HAMILTON — Three more lookouts within the Bitterroot National Forest are being recommended for placement on the National Register of Historic Places.
Gird Point, Medicine Point, and St. Mary’s lookouts are “a physical reminder of the agency’s efforts to manage and protect the areas under its supervision from the devastating effects of wildfire,” according to the listing application submitted by Janene Caywood.
She noted that this is part of an ongoing effort to list surviving “L-4” lookouts — the most popular style of live-in fire lookouts, with windows all around, according to the Forest Fire Lookout Association — on the forest. The McCart Lookout east of Sula already is listed, and the Boulder Lookout is going through the process.
“We’ve been trying to get this done for a while, and finally got some heritage Stewardship Enhancement money from the region to prepare the cover form and individual nominations,” Caywood said. “We’ve combined with the Lolo forest to do this, so there’s five lookouts on the Lolo and six on the Bitterroot.
“It’s really important to convey to the public how few of these lookouts are left standing. There used to be hundreds of them throughout the region; the Bitterroot has the best remaining collection with seven lookouts. Lolo only has four left, and that’s kind of a shame.”
She noted that ironically, many of the fire lookouts have burned down, since they’re susceptible to wildfires based on their location. Both Medicine Point and Gird Point survived wildfires around them.
St. Mary’s Peak’s lookout, which is still in use at an elevation of 9,351 feet, originally was constructed in 1934 atop 40-foot poles. The “cab” blew off during a windstorm in 1951, and a newer, 1936-pattern L-4 cabin was reinstalled atop a stone tower. It’s staffed by volunteers during the summer fire season.
“You can still find little splinters of wood and pieces of glass from when it blew off in 1951,” Caywood said. “The cab went 100 feet down the mountain.”
The lookout is inside of the Selway-Bitterroot Wilderness Area, with sweeping views of the Bitterroot Mountains to the west and the Bitterroot Valley to the east. In the one-room interior, the original maple floor is intact, and it has a platform bed with drawers beneath for storage. In 1998, volunteers restored the exterior of the lookout, and the cedar shingle roof was replaced in 2008.
“People do this as a day hike, and the building is open during certain hours so people can go inside,” Caywood said. “It’s a great hike to get there — about 4 miles to get in.”
The Medicine Point Lookout is west of Sula between the east and west forks of the Bitterroot River, at an elevation of 8,405 feet. It was built in 1939 on 10-foot cross-braced log towers, and recently was restored to its original style. It offers views of the Bitterroot Mountains and the southern Bitterroot Valley.
“It was built by the Civilian Conservation Corps, and we know that because the base of the single ladder is stamped with the date and the CCC sign,” Caywood said.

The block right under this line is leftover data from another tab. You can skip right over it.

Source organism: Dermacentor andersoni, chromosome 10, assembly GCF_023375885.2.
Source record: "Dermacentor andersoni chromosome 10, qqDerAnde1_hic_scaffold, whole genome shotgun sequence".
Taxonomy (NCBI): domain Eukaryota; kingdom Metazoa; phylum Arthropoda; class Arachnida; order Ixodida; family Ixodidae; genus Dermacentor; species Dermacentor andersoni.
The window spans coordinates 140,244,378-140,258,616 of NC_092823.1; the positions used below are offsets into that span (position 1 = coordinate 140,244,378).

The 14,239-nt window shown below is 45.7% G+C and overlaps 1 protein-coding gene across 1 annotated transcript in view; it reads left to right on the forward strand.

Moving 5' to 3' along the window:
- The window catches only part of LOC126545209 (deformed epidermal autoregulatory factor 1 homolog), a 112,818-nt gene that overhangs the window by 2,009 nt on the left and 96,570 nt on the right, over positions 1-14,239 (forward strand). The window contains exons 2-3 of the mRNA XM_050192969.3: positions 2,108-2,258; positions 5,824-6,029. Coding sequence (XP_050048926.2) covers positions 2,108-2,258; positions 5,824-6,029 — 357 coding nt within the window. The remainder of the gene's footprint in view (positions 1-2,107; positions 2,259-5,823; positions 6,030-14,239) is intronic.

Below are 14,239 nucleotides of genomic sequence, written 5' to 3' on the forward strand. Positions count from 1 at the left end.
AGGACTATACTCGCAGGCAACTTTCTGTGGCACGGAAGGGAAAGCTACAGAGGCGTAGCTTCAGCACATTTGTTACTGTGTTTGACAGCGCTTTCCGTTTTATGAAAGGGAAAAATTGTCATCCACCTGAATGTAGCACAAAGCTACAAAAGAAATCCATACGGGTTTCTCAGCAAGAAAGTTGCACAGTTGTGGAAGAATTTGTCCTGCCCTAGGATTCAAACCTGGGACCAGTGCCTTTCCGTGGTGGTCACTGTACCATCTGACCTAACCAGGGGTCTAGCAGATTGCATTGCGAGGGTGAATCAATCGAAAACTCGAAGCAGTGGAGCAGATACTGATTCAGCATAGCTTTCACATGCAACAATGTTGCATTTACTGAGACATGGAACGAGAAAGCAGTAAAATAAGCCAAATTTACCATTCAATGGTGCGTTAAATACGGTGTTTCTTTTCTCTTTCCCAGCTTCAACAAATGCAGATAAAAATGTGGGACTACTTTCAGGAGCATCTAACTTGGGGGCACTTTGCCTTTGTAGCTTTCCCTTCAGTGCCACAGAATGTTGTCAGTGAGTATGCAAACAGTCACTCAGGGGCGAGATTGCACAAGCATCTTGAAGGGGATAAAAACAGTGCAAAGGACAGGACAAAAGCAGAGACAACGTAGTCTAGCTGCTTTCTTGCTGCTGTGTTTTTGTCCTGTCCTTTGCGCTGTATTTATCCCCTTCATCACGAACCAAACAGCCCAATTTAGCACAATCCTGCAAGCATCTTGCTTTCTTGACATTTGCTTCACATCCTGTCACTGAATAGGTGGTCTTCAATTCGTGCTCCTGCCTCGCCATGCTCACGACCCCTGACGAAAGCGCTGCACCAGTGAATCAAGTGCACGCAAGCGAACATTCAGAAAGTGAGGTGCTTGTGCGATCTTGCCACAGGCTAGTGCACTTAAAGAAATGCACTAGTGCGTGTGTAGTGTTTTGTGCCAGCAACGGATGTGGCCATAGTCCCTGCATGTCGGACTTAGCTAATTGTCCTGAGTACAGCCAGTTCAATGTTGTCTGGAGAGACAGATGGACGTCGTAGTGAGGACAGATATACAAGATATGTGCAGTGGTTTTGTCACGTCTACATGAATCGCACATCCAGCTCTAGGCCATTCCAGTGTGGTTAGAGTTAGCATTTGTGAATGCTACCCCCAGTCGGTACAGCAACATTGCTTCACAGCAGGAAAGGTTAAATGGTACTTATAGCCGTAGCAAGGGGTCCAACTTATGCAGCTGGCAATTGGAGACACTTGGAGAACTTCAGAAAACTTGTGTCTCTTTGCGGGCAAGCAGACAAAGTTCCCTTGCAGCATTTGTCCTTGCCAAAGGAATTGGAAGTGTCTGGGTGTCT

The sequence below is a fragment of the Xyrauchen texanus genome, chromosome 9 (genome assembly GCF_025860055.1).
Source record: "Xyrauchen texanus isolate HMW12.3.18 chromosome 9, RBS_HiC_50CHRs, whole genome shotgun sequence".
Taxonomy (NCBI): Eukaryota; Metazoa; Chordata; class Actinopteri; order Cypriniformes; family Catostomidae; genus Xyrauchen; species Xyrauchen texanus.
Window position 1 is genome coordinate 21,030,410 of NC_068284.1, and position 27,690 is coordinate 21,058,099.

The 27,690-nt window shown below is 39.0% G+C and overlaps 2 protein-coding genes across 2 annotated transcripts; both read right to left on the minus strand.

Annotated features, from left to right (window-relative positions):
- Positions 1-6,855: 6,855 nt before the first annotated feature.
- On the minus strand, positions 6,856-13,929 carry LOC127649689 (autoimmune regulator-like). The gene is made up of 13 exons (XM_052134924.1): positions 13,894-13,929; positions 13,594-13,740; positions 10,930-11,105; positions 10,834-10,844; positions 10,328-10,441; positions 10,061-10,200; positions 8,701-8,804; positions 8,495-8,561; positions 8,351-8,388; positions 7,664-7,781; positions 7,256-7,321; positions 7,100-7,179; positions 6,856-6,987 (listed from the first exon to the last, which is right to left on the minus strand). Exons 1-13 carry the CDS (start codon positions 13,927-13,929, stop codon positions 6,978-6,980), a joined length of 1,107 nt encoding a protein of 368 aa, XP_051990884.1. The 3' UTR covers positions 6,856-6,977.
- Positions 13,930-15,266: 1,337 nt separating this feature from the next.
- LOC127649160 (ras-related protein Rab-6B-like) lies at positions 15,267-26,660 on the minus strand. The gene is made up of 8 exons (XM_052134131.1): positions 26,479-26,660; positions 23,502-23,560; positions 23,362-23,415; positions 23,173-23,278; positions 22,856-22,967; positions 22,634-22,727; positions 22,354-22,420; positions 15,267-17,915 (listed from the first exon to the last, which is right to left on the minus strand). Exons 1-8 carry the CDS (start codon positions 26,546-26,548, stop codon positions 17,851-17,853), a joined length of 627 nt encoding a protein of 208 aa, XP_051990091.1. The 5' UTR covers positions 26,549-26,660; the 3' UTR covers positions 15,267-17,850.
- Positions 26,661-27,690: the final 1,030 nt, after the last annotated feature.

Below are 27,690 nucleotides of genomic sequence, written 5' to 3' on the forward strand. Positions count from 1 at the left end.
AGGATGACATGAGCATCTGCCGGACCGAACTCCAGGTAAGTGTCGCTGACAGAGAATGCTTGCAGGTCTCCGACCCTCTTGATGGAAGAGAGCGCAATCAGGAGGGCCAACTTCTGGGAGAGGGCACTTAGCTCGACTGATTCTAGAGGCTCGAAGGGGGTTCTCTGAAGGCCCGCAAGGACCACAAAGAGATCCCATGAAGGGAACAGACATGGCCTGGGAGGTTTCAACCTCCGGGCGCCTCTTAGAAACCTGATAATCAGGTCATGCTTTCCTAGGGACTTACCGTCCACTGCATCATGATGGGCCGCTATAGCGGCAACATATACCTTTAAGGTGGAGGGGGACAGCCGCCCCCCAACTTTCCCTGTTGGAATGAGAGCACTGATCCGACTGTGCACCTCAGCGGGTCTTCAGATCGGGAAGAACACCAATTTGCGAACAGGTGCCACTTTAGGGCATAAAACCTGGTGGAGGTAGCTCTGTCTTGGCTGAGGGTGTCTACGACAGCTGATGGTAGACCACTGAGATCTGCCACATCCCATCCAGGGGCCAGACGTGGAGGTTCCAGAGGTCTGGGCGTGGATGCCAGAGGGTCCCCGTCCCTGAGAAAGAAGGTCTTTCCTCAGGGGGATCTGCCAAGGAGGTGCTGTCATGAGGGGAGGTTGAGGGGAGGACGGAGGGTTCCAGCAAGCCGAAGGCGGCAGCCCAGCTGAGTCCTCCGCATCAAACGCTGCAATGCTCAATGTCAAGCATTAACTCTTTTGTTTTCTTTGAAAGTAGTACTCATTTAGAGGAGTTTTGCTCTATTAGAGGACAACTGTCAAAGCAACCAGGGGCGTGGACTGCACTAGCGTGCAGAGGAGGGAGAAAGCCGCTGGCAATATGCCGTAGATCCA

Like many of these lookouts, it has one room with a bed platform, a propane woodstove for heat, and is furnished with basic cooking pots, pans and utensils. It’s a 4-mile hike to the lookout.
Both the Medicine Point and Gird Point lookouts are available for the public to rent.
“Medicine Point is a beautiful hike in if you’re looking for a wilderness experience,” Caywood said. “Gird Point isn’t much of a hike since it’s close to the road.”
The Gird Point Lookout on the Darby District also is a 1931-pattern L-4 cabin on pole towers built in 1939 on a 10-foot tower, and is 11 miles east of Hamilton at 7,702 feet. It has a 360-degree view of the Sapphire, Bitterroot, and Anaconda-Pintler mountain ranges. Visitors can drive to within half a mile of the lookout, then hike a moderate grade to it. The structure was restored, beginning in 2001, and is furnished with vintage 1940s lookout belongings.
“It has a concrete base at the bottom of the ladder, which is stamped with the date but no CCC, so we can’t say for sure that they built it, but it’s likely,” Caywood said.
It has no electricity or water, but propane canisters are supplied for cooking and lighting. A 2003 restoration replaced the log tower legs and rebuilt the catwalk.
Earlier this week, Ravalli County Commissioners signed off on letters of support for listing the lookouts. They initially hesitated out of concerns that listing might create issues during fire season, but later unanimously signed off on the effort.
“When they’re needed in the middle of fire season, they won’t be tied up in a morass of paperwork?” Commissioner Greg Chilcott asked Matt Werle, the Bitterroot National Forest’s archaeologist.
Werle responded that satellite and aerial detection are much more rapid, and in the 1980s the Forest Service switched to using that technology instead of relying on lookouts.
“This wouldn’t change the management; it’s sort of a formality,” Werle said. “We get a plaque that goes outside — many of them are in our rental program — and people can say they were at a national historic place.
“People feel very strongly about it and appreciate it. Listing also can bring in some money for preservation.”
The nominations will go before the Montana Historical Society at its Jan. 26 meeting, and if it supports the listing, the proposal will be forwarded to the National Park Service for a final decision.
“It goes to the Keeper of the National Register in D.C.,” Werle said. “Most of the time that’s basically a rubber stamp after it gets past the state level.”